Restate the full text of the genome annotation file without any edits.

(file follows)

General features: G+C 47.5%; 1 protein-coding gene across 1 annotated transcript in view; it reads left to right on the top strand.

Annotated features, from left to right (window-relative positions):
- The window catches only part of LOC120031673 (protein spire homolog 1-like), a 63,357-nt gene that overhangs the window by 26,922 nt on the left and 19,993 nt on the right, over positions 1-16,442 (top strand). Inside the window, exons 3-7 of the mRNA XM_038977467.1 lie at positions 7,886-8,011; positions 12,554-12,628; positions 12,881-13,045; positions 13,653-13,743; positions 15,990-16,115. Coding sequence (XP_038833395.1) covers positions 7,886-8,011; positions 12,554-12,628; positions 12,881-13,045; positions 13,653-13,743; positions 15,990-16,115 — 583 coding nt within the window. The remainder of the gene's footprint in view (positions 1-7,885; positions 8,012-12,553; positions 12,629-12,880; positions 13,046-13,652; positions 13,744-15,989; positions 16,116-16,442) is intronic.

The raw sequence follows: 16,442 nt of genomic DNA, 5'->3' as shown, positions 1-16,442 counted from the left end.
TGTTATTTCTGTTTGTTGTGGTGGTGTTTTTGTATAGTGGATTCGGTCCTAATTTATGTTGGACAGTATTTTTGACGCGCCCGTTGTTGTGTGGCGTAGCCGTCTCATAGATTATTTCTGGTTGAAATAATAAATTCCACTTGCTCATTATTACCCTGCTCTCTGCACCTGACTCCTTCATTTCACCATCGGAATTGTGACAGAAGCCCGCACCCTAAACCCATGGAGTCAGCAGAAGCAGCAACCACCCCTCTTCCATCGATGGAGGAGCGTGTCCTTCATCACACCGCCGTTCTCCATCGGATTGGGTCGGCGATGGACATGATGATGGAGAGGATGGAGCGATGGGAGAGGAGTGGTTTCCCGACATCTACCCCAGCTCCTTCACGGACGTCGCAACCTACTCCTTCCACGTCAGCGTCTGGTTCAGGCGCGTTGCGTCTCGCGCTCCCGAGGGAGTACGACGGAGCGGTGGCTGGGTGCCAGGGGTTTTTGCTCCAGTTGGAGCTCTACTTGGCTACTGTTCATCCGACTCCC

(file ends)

General features: G+C 47.5%; 1 protein-coding gene across 1 annotated transcript in view; it reads left to right on the top strand.

Annotated features, from left to right (window-relative positions):
- The window catches only part of LOC120031673 (protein spire homolog 1-like), a 63,357-nt gene that overhangs the window by 26,922 nt on the left and 19,993 nt on the right, over positions 1-16,442 (top strand). Inside the window, exons 3-7 of the mRNA XM_038977467.1 lie at positions 7,886-8,011; positions 12,554-12,628; positions 12,881-13,045; positions 13,653-13,743; positions 15,990-16,115. Coding sequence (XP_038833395.1) covers positions 7,886-8,011; positions 12,554-12,628; positions 12,881-13,045; positions 13,653-13,743; positions 15,990-16,115 — 583 coding nt within the window. The remainder of the gene's footprint in view (positions 1-7,885; positions 8,012-12,553; positions 12,629-12,880; positions 13,046-13,652; positions 13,744-15,989; positions 16,116-16,442) is intronic.

The raw sequence follows: 16,442 nt of genomic DNA, 5'->3' as shown, positions 1-16,442 counted from the left end.
TGTTATTTCTGTTTGTTGTGGTGGTGTTTTTGTATAGTGGATTCGGTCCTAATTTATGTTGGACAGTATTTTTGACGCGCCCGTTGTTGTGTGGCGTAGCCGTCTCATAGATTATTTCTGGTTGAAATAATAAATTCCACTTGCTCATTATTACCCTGCTCTCTGCACCTGACTCCTTCATTTCACCATCGGAATTGTGACAGAAGCCCGCACCCTAAACCCATGGAGTCAGCAGAAGCAGCAACCACCCCTCTTCCATCGATGGAGGAGCGTGTCCTTCATCACACCGCCGTTCTCCATCGGATTGGGTCGGCGATGGACATGATGATGGAGAGGATGGAGCGATGGGAGAGGAGTGGTTTCCCGACATCTACCCCAGCTCCTTCACGGACGTCGCAACCTACTCCTTCCACGTCAGCGTCTGGTTCAGGCGCGTTGCGTCTCGCGCTCCCGAGGGAGTACGACGGAGCGGTGGCTGGGTGCCAGGGGTTTTTGCTCCAGTTGGAGCTCTACTTGGCTACTGTTCATCCGACTCCC